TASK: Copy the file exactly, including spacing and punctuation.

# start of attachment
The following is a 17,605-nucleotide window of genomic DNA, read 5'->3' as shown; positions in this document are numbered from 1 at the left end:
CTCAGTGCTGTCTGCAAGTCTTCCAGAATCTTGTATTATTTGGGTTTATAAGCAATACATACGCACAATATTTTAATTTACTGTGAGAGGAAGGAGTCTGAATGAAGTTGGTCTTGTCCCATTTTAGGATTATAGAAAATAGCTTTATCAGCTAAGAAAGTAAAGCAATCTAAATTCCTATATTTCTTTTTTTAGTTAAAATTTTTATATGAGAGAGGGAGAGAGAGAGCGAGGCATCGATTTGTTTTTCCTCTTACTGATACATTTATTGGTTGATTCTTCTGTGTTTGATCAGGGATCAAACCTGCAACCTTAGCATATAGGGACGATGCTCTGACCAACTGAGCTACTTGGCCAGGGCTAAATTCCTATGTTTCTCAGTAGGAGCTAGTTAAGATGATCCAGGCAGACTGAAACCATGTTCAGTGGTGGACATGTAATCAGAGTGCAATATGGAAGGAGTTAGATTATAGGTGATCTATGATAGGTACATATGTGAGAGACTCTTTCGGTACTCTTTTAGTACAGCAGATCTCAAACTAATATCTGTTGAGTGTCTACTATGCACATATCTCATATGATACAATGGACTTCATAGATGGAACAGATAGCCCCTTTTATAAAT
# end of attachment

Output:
The following is a 17,605-nucleotide window of genomic DNA, read 5'->3' as shown; positions in this document are numbered from 1 at the left end:
CTCAGTGCTGTCTGCAAGTCTTCCAGAATCTTGTATTATTTGGGTTTATAAGCAATACATACGCACAATATTTTAATTTACTGTGAGAGGAAGGAGTCTGAATGAAGTTGGTCTTGTCCCATTTTAGGATTATAGAAAATAGCTTTATCAGCTAAGAAAGTAAAGCAATCTAAATTCCTATATTTCTTTTTTTAGTTAAAATTTTTATATGAGAGAGGGAGAGAGAGAGCGAGGCATCGATTTGTTTTTCCTCTTACTGATACATTTATTGGTTGATTCTTCTGTGTTTGATCAGGGATCAAACCTGCAACCTTAGCATATAGGGACGATGCTCTGACCAACTGAGCTACTTGGCCAGGGCTAAATTCCTATGTTTCTCAGTAGGAGCTAGTTAAGATGATCCAGGCAGACTGAAACCATGTTCAGTGGTGGACATGTAATCAGAGTGCAATATGGAAGGAGTTAGATTATAGGTGATCTATGATAGGTACATATGTGAGAGACTCTTTCGGTACTCTTTTAGTACAGCAGATCTCAAACTAATATCTGTTGAGTGTCTACTATGCACATATCTCATATGATACAATGGACTTCATAGATGGAACAGATAGCCCCTTTTATAAAT